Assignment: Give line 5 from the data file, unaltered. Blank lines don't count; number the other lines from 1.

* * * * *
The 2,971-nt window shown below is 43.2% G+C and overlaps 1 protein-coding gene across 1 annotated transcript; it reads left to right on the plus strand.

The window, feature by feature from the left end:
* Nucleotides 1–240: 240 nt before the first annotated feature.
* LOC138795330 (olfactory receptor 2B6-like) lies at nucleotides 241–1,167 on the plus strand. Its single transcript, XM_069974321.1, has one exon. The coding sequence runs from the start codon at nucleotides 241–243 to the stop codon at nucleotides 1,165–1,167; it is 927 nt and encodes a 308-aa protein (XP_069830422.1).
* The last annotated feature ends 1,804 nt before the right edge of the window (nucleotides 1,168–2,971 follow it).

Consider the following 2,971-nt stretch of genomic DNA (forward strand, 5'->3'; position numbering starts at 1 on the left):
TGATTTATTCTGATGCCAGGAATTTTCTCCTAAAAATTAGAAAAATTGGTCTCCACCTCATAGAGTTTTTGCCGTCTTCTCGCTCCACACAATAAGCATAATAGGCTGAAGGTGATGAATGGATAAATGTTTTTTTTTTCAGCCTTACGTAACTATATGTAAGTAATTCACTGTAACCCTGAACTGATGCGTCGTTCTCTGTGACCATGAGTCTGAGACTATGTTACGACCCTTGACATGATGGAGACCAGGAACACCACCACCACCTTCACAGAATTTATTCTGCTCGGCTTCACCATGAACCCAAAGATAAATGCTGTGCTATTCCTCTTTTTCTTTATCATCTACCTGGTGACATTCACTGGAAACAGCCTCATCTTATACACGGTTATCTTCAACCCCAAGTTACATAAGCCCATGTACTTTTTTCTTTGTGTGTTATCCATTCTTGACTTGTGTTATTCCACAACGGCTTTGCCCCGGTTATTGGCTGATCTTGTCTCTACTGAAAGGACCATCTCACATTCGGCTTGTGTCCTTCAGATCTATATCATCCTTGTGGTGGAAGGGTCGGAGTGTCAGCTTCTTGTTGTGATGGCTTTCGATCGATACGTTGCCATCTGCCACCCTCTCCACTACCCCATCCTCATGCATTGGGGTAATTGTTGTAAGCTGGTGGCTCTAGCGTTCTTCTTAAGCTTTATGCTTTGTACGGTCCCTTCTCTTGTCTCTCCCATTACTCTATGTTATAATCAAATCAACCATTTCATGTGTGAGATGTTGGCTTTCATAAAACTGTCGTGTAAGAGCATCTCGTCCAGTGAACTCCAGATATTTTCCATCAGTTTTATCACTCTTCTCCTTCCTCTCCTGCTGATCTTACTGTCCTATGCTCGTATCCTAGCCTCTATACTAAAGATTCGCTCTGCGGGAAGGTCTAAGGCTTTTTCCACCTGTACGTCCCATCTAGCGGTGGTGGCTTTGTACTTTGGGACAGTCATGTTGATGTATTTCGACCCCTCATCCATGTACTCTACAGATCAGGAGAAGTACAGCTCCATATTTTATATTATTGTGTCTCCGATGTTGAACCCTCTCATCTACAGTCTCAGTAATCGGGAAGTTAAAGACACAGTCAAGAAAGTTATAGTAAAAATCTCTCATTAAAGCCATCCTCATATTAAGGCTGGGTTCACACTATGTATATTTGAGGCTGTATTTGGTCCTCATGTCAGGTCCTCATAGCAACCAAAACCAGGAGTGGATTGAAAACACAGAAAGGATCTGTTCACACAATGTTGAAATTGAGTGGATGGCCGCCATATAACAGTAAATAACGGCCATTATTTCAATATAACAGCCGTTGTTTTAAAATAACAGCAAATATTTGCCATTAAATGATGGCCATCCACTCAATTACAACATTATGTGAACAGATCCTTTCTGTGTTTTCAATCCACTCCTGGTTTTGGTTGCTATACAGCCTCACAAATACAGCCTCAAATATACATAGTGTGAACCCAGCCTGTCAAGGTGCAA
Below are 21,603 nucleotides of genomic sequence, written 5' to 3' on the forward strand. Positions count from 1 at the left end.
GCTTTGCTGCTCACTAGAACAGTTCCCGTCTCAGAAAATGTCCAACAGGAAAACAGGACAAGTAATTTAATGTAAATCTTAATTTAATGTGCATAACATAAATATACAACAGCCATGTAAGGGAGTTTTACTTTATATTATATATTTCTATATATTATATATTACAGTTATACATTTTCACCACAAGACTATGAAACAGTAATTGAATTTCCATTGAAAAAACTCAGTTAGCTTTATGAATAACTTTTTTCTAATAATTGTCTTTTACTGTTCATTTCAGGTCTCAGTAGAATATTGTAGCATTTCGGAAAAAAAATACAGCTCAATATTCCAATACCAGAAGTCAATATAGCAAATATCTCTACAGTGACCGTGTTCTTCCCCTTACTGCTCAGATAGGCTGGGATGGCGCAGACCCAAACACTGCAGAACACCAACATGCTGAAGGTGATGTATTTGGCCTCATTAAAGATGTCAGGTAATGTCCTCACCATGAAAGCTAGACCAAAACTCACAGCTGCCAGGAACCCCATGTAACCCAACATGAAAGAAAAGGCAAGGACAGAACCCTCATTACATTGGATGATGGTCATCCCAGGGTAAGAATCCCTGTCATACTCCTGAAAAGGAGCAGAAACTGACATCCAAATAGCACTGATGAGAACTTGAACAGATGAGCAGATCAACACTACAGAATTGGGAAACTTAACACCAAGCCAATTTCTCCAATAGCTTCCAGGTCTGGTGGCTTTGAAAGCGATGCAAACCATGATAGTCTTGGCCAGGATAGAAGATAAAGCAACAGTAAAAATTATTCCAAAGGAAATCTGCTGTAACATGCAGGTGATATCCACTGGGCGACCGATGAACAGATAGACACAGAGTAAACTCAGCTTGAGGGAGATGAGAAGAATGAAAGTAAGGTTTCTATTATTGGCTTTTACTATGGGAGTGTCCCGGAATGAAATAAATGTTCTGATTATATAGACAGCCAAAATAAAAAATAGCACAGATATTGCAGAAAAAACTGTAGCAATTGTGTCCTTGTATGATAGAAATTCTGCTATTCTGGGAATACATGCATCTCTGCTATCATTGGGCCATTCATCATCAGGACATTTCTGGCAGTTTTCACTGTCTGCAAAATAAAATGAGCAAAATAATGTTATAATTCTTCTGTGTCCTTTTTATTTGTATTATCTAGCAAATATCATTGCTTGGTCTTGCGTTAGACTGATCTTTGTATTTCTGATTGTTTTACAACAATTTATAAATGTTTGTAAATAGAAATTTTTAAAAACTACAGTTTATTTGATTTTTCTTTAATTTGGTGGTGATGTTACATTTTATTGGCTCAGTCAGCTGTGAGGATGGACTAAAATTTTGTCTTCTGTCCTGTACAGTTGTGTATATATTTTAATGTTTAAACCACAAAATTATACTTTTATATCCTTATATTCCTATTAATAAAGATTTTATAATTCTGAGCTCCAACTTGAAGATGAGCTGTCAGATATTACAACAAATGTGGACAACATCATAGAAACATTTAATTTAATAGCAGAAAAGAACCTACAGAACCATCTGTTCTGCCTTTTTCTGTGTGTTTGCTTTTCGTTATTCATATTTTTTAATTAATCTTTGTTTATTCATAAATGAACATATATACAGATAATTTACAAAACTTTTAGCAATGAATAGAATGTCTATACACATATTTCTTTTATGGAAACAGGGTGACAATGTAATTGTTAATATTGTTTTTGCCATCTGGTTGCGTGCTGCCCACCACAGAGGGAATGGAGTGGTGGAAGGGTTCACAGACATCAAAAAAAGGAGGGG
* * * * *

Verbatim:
* The last annotated feature ends 1,804 nt before the right edge of the window (nucleotides 1,168–2,971 follow it).